Australian Cane Toads: Expanding Their Ranges in Response to Climate Changes
Lindstrom, T., Brown, G.P., Sisson, S.A., Phillips, B.L. and Shine, R. 2013. Rapid shifts in dispersal behavior on an expanding range edge. Proceedings of the National Academy of Sciences USA 110: 13,452-13,456.
Seeking to determine how individual members of a given species disperse at an invasion front, Lindstrom et al. set out to analyze an extensive dataset they derived from their radio-tracking of invasive cane toads (Rhinella marina) over the first eight years following their arrival at a site in tropical Australia.
In discussing their findings, the five Australian scientists report that "pioneer toads spent longer periods in dispersive mode and displayed longer, more directed movements while they were in dispersive mode." In fact, they discovered that "overall displacement per year was more than twice as far for toads at the invasion front compared with those tracked a few years later at the same site."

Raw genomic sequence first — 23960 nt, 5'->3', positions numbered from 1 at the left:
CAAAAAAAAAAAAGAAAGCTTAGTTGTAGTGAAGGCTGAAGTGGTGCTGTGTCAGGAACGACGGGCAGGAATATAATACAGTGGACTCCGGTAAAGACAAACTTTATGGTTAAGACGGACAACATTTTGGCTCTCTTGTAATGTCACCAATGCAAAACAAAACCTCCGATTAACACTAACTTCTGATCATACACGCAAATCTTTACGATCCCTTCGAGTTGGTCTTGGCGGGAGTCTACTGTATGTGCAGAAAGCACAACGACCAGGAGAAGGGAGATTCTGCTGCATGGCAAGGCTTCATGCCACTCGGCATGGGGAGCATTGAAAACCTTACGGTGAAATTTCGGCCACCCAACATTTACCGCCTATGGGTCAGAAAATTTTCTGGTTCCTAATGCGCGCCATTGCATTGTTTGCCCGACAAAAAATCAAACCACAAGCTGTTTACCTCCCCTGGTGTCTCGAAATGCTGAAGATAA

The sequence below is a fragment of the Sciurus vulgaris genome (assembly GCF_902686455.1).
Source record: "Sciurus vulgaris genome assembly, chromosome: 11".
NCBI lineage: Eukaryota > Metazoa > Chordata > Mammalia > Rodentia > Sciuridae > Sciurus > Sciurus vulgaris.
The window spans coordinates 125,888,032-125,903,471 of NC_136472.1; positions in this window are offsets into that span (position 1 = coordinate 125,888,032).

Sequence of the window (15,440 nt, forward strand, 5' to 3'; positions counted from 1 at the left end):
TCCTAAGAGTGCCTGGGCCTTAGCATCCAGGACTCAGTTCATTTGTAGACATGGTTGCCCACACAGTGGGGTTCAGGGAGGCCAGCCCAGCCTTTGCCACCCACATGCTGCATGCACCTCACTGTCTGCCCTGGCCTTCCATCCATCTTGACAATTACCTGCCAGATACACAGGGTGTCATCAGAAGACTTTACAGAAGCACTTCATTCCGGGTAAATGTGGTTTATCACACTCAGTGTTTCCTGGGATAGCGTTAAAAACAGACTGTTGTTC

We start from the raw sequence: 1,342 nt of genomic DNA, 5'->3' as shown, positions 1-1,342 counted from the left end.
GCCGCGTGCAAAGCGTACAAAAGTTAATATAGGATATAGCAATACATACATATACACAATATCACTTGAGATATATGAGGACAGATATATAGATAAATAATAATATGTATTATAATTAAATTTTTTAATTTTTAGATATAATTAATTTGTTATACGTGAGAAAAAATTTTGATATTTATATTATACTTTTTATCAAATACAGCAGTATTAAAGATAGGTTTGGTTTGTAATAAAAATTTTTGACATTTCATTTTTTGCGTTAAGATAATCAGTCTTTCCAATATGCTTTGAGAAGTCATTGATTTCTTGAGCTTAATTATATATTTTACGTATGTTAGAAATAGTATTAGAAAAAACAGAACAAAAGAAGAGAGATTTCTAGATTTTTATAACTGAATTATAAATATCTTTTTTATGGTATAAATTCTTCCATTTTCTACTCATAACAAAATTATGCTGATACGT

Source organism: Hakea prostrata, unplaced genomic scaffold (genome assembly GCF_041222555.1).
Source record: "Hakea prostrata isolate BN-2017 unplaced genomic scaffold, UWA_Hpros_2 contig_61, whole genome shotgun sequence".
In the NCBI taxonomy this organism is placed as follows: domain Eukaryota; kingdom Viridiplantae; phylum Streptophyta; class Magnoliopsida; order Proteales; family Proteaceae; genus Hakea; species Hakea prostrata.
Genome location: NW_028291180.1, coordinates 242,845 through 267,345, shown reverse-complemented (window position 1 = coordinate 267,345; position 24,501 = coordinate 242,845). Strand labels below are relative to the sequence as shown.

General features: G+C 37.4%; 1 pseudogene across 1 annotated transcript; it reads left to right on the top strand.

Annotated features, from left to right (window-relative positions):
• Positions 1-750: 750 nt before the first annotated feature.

As for what these observations imply, Lindstrom et al. concluded that "studies on established populations (or even those a few years post-establishment) thus may massively underestimate dispersal rates at the leading edge of an expanding population." And they therefore stated that "this, in turn, will cause us to under-predict the rates at which native taxa can expand into newly available habitat under climate change," proffering as an example the fact - as has also been demonstrated by the study of Perkins et al. (2013) - that "previous models of spread rate in toads have underestimated observed spread rates."
Perkins, T.A., Phillips, B.L., Baskett, M.L. and Hastings, A. 2013. Evolution of dispersal and life-history interact to drive accelerating spread of an invasive species. Ecology Letters 16: 1079-1087.